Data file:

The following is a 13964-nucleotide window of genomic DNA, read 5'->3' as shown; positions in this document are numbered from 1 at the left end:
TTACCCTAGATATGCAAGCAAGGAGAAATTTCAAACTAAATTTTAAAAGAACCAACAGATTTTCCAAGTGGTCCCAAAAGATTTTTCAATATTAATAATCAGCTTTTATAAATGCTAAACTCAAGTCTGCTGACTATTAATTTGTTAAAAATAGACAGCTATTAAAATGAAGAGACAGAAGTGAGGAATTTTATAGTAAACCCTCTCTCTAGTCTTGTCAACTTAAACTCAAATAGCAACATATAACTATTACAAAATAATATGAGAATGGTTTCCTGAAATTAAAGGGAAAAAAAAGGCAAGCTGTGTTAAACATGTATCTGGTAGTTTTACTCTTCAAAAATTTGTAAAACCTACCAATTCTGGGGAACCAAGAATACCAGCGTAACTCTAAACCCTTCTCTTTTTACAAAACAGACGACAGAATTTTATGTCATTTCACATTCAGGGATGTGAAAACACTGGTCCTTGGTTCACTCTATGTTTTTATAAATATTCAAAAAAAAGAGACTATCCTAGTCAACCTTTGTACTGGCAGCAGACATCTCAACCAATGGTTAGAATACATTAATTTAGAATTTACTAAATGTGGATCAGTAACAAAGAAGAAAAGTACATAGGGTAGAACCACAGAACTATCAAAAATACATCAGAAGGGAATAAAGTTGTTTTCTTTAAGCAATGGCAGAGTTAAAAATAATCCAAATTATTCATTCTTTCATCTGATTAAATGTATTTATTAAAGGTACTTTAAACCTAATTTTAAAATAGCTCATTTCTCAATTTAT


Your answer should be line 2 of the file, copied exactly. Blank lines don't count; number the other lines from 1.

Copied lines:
TTACCCTAGATATGCAAGCAAGGAGAAATTTCAAACTAAATTTTAAAAGAACCAACAGATTTTCCAAGTGGTCCCAAAAGATTTTTCAATATTAATAATCAGCTTTTATAAATGCTAAACTCAAGTCTGCTGACTATTAATTTGTTAAAAATAGACAGCTATTAAAATGAAGAGACAGAAGTGAGGAATTTTATAGTAAACCCTCTCTCTAGTCTTGTCAACTTAAACTCAAATAGCAACATATAACTATTACAAAATAATATGAGAATGGTTTCCTGAAATTAAAGGGAAAAAAAAGGCAAGCTGTGTTAAACATGTATCTGGTAGTTTTACTCTTCAAAAATTTGTAAAACCTACCAATTCTGGGGAACCAAGAATACCAGCGTAACTCTAAACCCTTCTCTTTTTACAAAACAGACGACAGAATTTTATGTCATTTCACATTCAGGGATGTGAAAACACTGGTCCTTGGTTCACTCTATGTTTTTATAAATATTCAAAAAAAAGAGACTATCCTAGTCAACCTTTGTACTGGCAGCAGACATCTCAACCAATGGTTAGAATACATTAATTTAGAATTTACTAAATGTGGATCAGTAACAAAGAAGAAAAGTACATAGGGTAGAACCACAGAACTATCAAAAATACATCAGAAGGGAATAAAGTTGTTTTCTTTAAGCAATGGCAGAGTTAAAAATAATCCAAATTATTCATTCTTTCATCTGATTAAATGTATTTATTAAAGGTACTTTAAACCTAATTTTAAAATAGCTCATTTCTCAATTTAT